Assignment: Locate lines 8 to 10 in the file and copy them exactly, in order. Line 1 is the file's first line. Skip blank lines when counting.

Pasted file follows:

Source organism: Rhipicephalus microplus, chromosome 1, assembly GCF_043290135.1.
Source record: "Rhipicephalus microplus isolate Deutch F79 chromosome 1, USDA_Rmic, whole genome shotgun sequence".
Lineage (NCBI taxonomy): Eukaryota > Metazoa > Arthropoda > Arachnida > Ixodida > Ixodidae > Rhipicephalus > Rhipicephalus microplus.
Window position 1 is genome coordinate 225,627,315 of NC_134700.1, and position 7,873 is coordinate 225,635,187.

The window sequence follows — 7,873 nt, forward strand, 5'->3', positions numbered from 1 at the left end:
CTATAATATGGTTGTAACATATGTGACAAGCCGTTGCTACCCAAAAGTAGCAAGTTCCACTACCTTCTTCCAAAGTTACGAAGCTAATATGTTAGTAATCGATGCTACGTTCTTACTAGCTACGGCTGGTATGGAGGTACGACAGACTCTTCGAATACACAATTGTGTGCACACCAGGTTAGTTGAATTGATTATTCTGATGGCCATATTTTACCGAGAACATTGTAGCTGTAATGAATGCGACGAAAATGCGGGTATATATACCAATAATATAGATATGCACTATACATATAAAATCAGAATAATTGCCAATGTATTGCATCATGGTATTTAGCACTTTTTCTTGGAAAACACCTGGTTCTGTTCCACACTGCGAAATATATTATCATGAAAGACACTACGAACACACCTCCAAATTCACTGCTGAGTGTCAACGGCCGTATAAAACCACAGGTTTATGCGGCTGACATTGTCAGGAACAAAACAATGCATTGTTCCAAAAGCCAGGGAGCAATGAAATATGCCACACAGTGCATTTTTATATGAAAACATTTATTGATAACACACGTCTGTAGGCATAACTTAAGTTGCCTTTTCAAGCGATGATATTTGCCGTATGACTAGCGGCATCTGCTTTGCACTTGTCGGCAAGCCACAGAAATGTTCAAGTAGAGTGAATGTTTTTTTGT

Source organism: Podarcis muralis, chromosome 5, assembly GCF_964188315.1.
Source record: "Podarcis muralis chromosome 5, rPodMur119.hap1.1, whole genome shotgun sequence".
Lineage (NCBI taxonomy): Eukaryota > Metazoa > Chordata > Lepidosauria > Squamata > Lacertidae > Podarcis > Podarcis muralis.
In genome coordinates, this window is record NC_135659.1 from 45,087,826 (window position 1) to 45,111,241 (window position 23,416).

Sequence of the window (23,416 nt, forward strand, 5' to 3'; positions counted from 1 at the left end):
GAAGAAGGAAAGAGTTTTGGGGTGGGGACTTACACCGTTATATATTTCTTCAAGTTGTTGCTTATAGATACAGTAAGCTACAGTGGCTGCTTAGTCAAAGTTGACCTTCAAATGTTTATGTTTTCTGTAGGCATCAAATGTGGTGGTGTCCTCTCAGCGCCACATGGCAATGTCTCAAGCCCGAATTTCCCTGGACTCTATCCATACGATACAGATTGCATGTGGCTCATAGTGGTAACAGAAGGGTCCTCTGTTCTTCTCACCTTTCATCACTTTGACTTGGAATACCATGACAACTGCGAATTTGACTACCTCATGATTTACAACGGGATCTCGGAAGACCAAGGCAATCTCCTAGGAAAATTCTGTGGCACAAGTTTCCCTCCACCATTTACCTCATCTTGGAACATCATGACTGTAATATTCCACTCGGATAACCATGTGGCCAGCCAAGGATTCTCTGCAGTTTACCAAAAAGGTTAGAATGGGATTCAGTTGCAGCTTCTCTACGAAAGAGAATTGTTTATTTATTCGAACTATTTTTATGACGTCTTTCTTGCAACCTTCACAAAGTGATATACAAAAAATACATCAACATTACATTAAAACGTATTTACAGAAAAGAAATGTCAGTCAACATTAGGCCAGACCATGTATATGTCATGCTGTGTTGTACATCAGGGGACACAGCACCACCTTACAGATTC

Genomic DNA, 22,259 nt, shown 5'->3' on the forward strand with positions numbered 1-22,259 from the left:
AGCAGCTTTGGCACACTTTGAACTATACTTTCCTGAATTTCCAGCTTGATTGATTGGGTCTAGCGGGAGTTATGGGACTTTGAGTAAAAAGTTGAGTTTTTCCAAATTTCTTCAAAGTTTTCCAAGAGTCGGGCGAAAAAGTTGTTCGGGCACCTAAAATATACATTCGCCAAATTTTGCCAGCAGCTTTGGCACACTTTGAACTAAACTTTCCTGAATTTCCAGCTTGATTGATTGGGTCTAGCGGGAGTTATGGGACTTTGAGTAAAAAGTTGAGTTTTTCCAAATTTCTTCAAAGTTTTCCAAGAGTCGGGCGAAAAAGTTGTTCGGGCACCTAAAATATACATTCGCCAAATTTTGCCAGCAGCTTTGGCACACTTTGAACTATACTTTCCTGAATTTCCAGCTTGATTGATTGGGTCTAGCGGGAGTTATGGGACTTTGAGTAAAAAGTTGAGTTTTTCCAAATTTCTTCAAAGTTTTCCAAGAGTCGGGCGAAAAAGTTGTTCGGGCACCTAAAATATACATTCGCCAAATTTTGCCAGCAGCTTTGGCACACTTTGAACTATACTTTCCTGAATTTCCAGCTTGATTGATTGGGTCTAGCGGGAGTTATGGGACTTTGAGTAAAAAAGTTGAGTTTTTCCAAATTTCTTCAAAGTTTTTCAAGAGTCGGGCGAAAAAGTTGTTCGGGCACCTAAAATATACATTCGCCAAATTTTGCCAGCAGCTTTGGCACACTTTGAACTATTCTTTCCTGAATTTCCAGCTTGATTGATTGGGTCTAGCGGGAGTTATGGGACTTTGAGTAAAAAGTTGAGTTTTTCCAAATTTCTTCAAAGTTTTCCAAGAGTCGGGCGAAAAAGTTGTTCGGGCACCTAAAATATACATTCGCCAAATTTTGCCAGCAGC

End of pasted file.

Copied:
Source record: "Podarcis muralis chromosome 5, rPodMur119.hap1.1, whole genome shotgun sequence".
Lineage (NCBI taxonomy): Eukaryota > Metazoa > Chordata > Lepidosauria > Squamata > Lacertidae > Podarcis > Podarcis muralis.
In genome coordinates, this window is record NC_135659.1 from 45,087,826 (window position 1) to 45,111,241 (window position 23,416).